Remembering Jack Moore

Jack and Dot Moore moved into their brand-new dream house in October of 1959. At first, Jack found a few nightmares on Cottonwood Drive and battled with the builder to make them right. Things must have worked out, because the Moores would live there until their death. Jack passed away on April 24, 2010, at age 90 after a heart attack. Dot, his wife of 66 years, died in 2007 after a long illness. 

The Moores were natives of the District of Columbia. Dot’s first job was an ad taker for the old Washington Star newspaper at Eleventh Street and Pennsylvania Avenue, N.W. She later worked for the Navy at its headquarters on Constitution Avenue in D.C. and then for the Air Force on Telegraph Road after moving to Rose Hill.

Jack left Eastern High School before graduating to go to work. He would earn in GED diploma 20-plus years later. In between, he served in the United States Marines in the South Pacific during World War II and worked as a machinist at the Washington Navy Yard. Jack also worked for the Defense Supply Agency, providing provisions for warships.

He and Dot were married and started a family before Jack went off to war in 1944, volunteering to do what he saw was his duty despite the fact he was exempt from the draft because of a special  skill needed for the war effort. Dot cared for their two small children and kept the home fires going although Jack had to interrupt basic training and come home to help because of the illness of the youngest.  

Jack had planned to join the Navy where he would qualify for a higher rank and pay based on his skills as a machinist. A tough old Marine recruiter grabbed him first and before Jack knew it he was in the Corps. After finishing boot camp, he saw an announcement that dog trainers were needed and signed up. He trained dogs to help with security and prevent ambushes. After the war, his German Shepherd war dog, Rex, came home with him and was the family pet for 12 years.

Jack was extremely active in the Rose Hill and extended communities. He taught boy scouts how to shoot at the gun range at the then National Guard facility on Telegraph Road across from Greendale Gold Course. He also taught archery and the art of fly fishing to countless youths (and some interested adults, as well).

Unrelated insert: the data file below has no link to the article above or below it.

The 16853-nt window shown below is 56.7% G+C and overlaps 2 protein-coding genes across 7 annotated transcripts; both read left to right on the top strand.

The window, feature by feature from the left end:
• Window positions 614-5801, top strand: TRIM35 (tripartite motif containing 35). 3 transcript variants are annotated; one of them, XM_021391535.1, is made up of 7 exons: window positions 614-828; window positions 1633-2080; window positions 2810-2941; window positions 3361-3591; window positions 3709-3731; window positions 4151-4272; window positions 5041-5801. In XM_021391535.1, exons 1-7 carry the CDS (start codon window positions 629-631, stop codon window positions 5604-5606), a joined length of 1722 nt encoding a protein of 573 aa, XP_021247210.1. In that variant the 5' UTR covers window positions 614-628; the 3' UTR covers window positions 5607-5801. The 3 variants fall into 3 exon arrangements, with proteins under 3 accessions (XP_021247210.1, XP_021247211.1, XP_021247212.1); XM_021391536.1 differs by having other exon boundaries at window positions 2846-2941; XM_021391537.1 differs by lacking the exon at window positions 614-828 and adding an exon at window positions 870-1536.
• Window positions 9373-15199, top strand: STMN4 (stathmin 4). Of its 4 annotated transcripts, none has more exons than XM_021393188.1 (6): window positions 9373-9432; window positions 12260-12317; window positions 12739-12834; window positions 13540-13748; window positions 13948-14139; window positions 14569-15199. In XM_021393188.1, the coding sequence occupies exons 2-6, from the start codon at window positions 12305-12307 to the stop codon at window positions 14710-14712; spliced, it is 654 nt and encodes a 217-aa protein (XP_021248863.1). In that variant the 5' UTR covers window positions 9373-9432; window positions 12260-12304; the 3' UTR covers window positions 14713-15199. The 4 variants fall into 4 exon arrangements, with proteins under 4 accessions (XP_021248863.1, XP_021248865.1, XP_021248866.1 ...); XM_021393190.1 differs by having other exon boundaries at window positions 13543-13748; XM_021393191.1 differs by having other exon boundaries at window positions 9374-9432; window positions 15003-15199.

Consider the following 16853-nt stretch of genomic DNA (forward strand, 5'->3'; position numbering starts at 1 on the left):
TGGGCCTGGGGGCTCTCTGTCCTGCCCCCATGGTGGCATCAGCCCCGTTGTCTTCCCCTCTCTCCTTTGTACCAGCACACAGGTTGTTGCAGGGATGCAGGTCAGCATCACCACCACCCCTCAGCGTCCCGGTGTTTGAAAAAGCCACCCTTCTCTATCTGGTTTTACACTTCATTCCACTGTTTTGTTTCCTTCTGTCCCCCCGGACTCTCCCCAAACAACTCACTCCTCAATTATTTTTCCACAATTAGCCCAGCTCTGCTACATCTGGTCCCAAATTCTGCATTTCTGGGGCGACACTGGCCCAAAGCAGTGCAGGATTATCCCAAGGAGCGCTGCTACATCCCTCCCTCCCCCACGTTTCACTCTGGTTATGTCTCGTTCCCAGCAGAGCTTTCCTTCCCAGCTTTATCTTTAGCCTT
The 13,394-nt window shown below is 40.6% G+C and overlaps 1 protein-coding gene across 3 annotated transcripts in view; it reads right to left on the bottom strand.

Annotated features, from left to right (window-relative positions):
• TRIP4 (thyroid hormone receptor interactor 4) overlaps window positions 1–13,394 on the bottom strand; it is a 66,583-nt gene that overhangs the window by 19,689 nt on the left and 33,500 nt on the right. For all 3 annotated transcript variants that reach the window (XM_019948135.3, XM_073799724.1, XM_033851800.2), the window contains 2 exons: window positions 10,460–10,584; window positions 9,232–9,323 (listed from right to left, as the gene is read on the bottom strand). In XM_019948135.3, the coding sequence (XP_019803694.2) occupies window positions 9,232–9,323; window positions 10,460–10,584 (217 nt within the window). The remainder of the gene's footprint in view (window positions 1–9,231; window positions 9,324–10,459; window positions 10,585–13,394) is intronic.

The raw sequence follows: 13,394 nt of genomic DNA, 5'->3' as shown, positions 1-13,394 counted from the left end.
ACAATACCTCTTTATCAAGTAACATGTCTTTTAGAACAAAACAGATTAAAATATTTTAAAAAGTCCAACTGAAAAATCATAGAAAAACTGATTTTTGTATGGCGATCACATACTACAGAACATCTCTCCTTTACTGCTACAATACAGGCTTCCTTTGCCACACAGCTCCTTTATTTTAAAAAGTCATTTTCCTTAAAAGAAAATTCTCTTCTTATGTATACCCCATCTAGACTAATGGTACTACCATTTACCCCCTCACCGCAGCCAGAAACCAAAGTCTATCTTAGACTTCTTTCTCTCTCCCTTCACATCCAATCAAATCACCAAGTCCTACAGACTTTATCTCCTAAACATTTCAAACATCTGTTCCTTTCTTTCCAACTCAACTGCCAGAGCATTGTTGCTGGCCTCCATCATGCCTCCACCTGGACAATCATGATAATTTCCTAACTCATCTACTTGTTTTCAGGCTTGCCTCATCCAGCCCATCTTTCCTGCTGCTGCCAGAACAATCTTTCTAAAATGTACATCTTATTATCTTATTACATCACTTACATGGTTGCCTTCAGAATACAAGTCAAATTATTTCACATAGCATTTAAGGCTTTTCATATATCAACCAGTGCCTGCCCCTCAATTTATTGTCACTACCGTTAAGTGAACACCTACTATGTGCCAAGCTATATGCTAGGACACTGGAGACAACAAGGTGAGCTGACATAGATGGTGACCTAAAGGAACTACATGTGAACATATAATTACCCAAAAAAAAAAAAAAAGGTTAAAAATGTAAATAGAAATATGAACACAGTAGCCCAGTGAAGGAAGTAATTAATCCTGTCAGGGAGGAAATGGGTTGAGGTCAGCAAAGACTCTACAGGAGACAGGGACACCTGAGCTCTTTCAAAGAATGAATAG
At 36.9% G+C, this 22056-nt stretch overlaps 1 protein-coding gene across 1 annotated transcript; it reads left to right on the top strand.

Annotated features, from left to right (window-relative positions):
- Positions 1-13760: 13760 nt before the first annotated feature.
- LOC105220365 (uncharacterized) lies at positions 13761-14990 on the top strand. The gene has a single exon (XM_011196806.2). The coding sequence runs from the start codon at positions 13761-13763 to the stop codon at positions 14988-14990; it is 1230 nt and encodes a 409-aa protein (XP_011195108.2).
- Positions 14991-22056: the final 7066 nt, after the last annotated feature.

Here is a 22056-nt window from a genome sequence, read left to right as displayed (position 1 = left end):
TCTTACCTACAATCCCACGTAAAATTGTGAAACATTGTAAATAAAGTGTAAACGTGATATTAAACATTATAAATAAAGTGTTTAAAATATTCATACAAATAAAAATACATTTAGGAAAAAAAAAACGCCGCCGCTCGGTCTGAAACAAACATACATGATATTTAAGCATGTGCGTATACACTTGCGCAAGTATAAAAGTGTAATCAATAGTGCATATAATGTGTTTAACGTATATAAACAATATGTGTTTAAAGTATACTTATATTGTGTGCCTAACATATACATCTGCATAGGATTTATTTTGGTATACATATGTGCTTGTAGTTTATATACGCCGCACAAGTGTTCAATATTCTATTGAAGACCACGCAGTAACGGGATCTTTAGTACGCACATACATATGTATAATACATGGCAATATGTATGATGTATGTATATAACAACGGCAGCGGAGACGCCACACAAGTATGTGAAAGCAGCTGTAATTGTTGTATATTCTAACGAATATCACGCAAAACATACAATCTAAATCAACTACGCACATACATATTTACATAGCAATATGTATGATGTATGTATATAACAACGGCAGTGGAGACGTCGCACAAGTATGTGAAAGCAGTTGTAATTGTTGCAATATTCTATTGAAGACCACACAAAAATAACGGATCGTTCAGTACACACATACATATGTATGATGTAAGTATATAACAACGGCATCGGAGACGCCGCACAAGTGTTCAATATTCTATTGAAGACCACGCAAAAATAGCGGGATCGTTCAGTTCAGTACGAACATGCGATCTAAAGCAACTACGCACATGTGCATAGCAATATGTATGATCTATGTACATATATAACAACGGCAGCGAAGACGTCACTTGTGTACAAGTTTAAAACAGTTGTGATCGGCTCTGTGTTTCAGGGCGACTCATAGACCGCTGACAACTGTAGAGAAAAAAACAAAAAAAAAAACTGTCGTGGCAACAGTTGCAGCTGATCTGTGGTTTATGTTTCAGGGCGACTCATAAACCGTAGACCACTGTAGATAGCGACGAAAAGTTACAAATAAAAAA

His family remembers Jack talking about getting arrested while hunting rabbits as a young man along the Anacostia River. He paid the fine, but didn’t get to keep the rabbits he and a friend had bagged.

Jack’s love of the outdoors led him to nearby Huntley Meadows Park where he was a frequent volunteer clearing trails, building bird houses and leading hikes. Jack was credited with spotting the first otter in the park.  In the winter, he would build bird houses and then come spring would instruct volunteers how to position them in order to attract various species.

Jack was a fixture on Cottonwood Drive, walking his small dog and kibitzing with neighbors.  He proudly displayed his cap as a member of the American Legion and membership in the Vietnam War Dog Association. He attended the dedication of the United States War Dog Memorial in California in 2007.

The Moores are survived by sons John A. and his wife Sally of Springfield, Thomas M. of Woodbridge, Daniel T. and his wife Cathy of Woodbridge, and Robert (Terry) and his wife Jo Ann of Newport News, VA. There are 11 grandchildren and 12 great grandchildren.

Fittingly, a memorial picnic in Jack’s honor was held from noon to 4 p.m. on Sunday, May 23, 2010 at Huntley Meadows Park. In his last act as a volunteer, Jack donated his body to medical science to help others.

RHCA Home Page